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291 IMPACT OF A RURAL COMMUNITY-BASED ALL-TERRAIN VEHICLE SAFETY CAMPAIGN.
  1. M. E. Aitken1,
  2. H. M. Mullins1,
  3. J. Nixon1,
  4. D. M. Parnell1,
  5. R. Dick1,
  6. J. Graham1
  1. 1University of Arkansas for Medical Sciences College of Medicine and Arkansas Children's Hospital, Little Rock, AR

Abstract

Background All-terrain vehicles (ATVs) are associated with substantial risk of injury for children. Despite legislative and other public health efforts, ATV use by children continues and serious injuries are common. We developed and implemented a community-based ATV injury prevention program targeting rural youth designed to improve awareness and change behavior.

Methods Focus group input about effective safety themes was combined with data demonstrating injury risk factors to design the campaign. A variety of media and educational strategies were implemented in a high-risk county in rural Arkansas. Surveys documenting reported ATV safety behaviors were conducted in the local public schools prior to and after the campaign in the target county and also in a separate comparison high-risk county where no intervention was undertaken.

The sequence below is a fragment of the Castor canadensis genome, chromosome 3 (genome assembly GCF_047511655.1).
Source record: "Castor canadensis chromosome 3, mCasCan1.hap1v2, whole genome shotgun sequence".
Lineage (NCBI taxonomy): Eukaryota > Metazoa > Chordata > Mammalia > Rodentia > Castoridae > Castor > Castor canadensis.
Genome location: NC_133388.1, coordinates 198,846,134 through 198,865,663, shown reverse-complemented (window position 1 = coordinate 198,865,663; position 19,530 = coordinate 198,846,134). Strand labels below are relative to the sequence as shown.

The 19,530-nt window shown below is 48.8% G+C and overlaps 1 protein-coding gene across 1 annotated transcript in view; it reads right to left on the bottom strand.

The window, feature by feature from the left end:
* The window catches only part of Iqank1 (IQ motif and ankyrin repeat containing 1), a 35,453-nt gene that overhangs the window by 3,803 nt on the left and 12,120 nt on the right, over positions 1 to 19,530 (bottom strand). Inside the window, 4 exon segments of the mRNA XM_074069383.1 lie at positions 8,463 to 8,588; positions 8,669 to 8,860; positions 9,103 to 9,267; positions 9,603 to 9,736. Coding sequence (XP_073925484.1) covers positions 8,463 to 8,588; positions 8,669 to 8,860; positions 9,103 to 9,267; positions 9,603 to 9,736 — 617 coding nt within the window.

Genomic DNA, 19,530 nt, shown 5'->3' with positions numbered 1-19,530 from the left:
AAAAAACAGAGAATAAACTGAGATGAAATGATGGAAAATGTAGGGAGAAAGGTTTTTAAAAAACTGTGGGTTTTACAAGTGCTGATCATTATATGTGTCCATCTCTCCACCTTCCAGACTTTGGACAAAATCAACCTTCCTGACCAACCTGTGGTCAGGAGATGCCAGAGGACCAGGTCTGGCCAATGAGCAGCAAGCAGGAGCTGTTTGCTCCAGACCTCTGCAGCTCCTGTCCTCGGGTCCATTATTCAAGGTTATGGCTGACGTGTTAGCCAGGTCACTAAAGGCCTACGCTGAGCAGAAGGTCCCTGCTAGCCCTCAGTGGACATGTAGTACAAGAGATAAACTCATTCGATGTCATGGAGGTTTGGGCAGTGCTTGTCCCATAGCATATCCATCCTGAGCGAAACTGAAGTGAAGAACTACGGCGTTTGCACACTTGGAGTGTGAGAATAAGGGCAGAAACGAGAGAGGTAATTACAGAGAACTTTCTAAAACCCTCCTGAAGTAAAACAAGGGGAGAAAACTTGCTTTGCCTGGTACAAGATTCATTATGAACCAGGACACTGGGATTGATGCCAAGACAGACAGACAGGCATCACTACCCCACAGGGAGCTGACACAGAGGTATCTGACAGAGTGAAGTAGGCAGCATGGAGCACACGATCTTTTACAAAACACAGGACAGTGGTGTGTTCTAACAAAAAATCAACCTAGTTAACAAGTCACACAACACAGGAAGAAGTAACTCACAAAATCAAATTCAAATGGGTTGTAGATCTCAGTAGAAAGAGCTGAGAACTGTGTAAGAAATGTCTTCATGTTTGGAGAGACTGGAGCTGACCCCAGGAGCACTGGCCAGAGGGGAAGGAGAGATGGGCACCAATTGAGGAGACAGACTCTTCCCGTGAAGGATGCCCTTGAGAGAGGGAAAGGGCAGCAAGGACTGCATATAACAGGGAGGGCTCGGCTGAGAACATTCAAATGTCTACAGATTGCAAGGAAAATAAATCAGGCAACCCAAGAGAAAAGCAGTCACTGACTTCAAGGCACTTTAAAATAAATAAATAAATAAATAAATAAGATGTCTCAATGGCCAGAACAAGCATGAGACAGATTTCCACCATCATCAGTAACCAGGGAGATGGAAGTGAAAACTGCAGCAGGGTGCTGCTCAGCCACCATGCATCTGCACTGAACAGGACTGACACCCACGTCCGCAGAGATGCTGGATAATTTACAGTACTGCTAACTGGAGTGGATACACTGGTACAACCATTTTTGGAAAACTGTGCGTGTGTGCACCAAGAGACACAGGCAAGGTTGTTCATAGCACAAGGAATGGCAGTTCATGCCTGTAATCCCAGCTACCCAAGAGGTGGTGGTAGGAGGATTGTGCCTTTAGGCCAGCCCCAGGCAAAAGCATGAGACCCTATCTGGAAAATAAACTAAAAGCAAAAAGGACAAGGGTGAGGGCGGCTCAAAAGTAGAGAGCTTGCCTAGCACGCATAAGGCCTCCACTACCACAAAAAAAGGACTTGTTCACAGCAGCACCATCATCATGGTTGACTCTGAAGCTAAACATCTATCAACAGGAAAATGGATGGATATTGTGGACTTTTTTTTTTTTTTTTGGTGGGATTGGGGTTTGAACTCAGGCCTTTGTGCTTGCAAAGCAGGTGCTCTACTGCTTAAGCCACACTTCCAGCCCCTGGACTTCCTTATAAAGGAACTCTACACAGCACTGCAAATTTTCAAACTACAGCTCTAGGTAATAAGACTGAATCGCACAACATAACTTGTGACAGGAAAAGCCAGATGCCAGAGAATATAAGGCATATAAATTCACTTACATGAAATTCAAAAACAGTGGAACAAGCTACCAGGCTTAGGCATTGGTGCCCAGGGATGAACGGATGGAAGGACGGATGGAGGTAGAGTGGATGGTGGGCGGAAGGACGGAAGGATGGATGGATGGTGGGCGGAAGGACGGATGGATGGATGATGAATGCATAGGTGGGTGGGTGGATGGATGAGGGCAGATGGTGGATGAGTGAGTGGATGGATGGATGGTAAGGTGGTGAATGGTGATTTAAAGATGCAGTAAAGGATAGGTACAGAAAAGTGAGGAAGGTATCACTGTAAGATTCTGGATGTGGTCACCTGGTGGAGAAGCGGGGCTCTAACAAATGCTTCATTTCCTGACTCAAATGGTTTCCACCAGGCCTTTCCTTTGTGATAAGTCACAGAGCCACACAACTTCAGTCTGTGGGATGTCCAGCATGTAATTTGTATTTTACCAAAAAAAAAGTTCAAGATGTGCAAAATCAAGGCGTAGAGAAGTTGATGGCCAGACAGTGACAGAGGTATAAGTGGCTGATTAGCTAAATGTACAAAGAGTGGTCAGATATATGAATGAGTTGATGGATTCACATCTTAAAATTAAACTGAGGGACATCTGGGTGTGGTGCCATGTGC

Results A total of 1,950 survey responses were obtained from youth ages 9 to 18 years. ATV use in the previous year was reported in 1,533 (79%). Household exposure to ATVs among young children was commonly reported, with 220 (14%) reporting use by children ages 0 to 6 years, 697 (45%) reporting use by 7 to 12 year olds, and 797 (52%) reporting use by 13 to 15 year olds. Riding with passengers was reported by 1,267 youth (90.5%). Helmet use was reported in only 226 (15%), and only 825 (54%) wore any protective gear. Reports of ATV safety education and recollection of ATV safety information exposure increased in the intervention county compared with the comparison county. Protective equipment use was also somewhat increased in the intervention county (46% pre; 55% post) relative to the comparison (52% pre; 58% post). Other risk factors did not change in the short-term follow-up.

Conclusions ATV use and high-risk behaviors were common in the population of both counties. Preliminary results indicate that the campaign was effective in reaching many of the target youth. Reported safety behavior in the intervention county was not changed in the short term; however, a trend toward increased use of protective equipment was found. Long-term efforts and novel approaches to ATV safety may be required to combat ATV injury.

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